Yes, we’re only months removed from the presidential election and nearly four years away from the next — although some might already be daydreaming of 2020 — but it’s still a good time to consider reforms to our state election laws.
The state’s chief election officer, Secretary of State Kim Wyman, a Republican who won election to her second term in November, has proposed a raft of reforms for the Legislature to consider this session.
For a third straight year, Wyman is seeking legislation that would move up the date of the state’s presidential primary so that state voters have a greater opportunity to help determine the parties’ nominees. Senate Bill 5333 and its House version HB 1469 would move the presidential primary to the second Tuesday in March, several weeks earlier than its current date on the fourth Tuesday in May.
Had that change been in place last year, Republican voters would have had three more options for the May 9 primary. As it was, Donald Trump was the last Republican candidate standing as of the primary. John Kasich and Ted Cruz withdrew just days before the primary and Marco Rubio quit in mid-March.
The bill would allow for some flexibility on the March date so that Washington could potentially schedule a regional primary with other western states.
In previous attempts Wyman has attempted to get the Democratic and Republican parties to agree to tie at least some of their allocation of convention delegates to the results of the primary to make it more than a beauty contest. She was partially successful last year, with the Republicans using the primary to allocate delegates, but the Democrats balked, preferring to use the precinct caucuses for that purpose.
Wyman’s dropping that provision, but wants to see other changes to the presidential primary, most notably one that would restore the voice of voters who don’t care to publicly affiliate themselves with one party of the other. Wyman has proposed adding an unaffiliated ballot that would allow voters to chose any candidate but would not affiliate them with a party and would tabulate those votes separately from the votes of those identifying with a party.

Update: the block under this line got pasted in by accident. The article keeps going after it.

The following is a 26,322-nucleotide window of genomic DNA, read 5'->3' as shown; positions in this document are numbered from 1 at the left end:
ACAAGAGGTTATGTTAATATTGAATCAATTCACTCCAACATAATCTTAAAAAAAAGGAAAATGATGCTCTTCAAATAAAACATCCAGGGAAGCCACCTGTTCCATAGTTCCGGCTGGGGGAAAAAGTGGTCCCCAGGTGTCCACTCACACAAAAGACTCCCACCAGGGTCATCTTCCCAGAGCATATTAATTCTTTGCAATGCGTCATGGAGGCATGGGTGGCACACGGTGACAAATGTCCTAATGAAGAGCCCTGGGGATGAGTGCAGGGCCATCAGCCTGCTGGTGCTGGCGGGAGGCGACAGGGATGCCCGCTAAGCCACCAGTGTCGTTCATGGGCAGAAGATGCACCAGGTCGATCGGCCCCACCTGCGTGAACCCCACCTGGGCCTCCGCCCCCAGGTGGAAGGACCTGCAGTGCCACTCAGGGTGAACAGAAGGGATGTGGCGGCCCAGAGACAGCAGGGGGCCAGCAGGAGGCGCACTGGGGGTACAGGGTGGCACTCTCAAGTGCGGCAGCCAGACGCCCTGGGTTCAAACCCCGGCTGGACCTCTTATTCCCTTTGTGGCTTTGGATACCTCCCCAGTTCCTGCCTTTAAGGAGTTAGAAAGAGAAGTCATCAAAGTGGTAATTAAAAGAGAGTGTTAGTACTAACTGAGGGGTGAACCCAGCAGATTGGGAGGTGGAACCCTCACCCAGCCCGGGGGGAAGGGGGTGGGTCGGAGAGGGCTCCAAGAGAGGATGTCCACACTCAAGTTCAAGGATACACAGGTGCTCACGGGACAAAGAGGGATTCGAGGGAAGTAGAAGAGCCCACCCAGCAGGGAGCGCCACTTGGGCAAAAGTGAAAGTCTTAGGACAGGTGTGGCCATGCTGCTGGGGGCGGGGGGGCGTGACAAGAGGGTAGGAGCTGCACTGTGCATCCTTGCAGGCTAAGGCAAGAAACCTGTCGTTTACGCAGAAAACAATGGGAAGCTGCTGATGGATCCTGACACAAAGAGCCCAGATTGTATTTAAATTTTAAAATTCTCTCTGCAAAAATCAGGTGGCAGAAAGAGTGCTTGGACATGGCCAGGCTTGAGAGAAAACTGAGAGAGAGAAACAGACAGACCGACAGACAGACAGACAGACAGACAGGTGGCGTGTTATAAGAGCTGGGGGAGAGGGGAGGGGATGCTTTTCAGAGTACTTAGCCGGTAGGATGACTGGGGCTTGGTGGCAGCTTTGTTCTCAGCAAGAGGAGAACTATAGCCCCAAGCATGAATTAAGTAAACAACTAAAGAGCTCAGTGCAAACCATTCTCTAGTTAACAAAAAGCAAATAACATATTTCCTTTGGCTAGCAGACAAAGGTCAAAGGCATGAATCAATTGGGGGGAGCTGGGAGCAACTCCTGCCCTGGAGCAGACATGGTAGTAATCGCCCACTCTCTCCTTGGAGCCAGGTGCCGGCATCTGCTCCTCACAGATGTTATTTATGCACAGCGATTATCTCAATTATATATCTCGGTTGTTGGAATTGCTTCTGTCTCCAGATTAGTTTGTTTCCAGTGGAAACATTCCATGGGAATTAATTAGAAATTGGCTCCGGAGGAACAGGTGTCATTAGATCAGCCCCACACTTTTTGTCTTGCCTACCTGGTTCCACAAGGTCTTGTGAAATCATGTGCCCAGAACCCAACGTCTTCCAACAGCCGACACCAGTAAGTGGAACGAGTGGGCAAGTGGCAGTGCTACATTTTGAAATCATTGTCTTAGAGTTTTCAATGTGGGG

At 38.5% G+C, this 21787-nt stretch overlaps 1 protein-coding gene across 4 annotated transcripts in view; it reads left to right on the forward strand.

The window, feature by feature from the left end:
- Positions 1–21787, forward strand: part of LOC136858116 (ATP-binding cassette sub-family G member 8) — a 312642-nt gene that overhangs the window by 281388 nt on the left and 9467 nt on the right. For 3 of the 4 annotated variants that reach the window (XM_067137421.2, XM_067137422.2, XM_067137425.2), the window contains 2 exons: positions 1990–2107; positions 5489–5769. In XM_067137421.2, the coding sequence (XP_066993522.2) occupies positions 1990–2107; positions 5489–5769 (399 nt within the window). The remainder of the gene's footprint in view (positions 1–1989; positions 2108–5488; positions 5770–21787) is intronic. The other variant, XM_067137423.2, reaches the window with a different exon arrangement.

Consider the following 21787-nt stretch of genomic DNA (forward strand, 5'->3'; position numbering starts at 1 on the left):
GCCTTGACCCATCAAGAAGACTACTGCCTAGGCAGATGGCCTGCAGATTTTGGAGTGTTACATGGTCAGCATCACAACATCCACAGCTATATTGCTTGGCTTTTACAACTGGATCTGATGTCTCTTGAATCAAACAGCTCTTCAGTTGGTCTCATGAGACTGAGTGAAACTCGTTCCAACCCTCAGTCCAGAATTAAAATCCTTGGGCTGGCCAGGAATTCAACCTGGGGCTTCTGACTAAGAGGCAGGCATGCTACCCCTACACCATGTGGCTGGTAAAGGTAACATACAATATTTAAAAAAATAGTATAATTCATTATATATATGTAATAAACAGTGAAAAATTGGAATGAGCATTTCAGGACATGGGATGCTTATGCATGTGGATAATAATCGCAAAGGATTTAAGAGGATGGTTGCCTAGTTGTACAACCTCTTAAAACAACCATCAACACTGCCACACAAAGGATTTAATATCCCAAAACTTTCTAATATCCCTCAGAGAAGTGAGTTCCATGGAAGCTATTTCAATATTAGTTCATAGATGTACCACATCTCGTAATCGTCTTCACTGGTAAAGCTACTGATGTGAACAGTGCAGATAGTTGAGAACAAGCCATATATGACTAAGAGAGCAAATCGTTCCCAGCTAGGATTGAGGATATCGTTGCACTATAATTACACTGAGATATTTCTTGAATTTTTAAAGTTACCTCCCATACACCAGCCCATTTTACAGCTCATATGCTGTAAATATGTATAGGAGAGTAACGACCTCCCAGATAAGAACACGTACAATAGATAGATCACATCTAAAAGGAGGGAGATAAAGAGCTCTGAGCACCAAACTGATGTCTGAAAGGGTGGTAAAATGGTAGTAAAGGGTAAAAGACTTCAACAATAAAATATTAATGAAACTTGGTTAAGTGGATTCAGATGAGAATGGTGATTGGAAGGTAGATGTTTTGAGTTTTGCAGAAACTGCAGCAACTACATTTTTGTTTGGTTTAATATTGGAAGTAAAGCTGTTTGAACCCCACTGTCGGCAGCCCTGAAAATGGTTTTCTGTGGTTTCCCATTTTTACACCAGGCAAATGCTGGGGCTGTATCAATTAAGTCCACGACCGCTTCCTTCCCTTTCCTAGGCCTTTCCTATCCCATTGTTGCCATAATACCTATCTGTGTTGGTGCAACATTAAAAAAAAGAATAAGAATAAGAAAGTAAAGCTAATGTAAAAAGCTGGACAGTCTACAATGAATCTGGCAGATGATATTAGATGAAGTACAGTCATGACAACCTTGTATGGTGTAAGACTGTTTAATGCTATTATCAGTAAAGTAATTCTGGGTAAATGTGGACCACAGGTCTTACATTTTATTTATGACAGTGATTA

Wyman, during a recent meeting with The Herald Editorial Board, said she heard from many voters who chose not to participate in the primary because they didn’t want to be affiliated with or have their name shared with either party. Voter’s choices for president aren’t made public, of course, but the party declarations are a public record.
Another reform Wyman is seeking would apply to all elections, allowing 17-year-olds to register as future voters, submitting their information online, by mail or in person, which would be kept in a “pending” file but would become active on their 18th birthday.
Another would set a standard deadline for voter registration of 11 days before an election, cleaning up the difference that allows online and mail registration up to 29 days before an election but eight days before for in-person registration.
And with more voters using ballot drop boxes during elections, Wyman wants vandalism and tampering of drop boxes to be charged as malicious mischief, a class B felony. Wyman said she knew of no reports of vandalism or other problems with drop boxes, but wants to see additional protection for ballots.
The reforms sought, particularly in moving up the date of the presidential primary and creating an unaffiliated ballot, seek to encourage greater voter interest and participation. Wyman’s proposal for an unaffiliated ballot is likely to be met with opposition from stalwarts in each party, but it would restore an option that state voters haven’t seen since the end of the blanket primary, favored by many voters who enjoyed the independence and the ability to keep their party preferences to themselves.
Those issues won’t return until the 2020 presidential campaign is upon us, but there’s no reason to delay the reforms.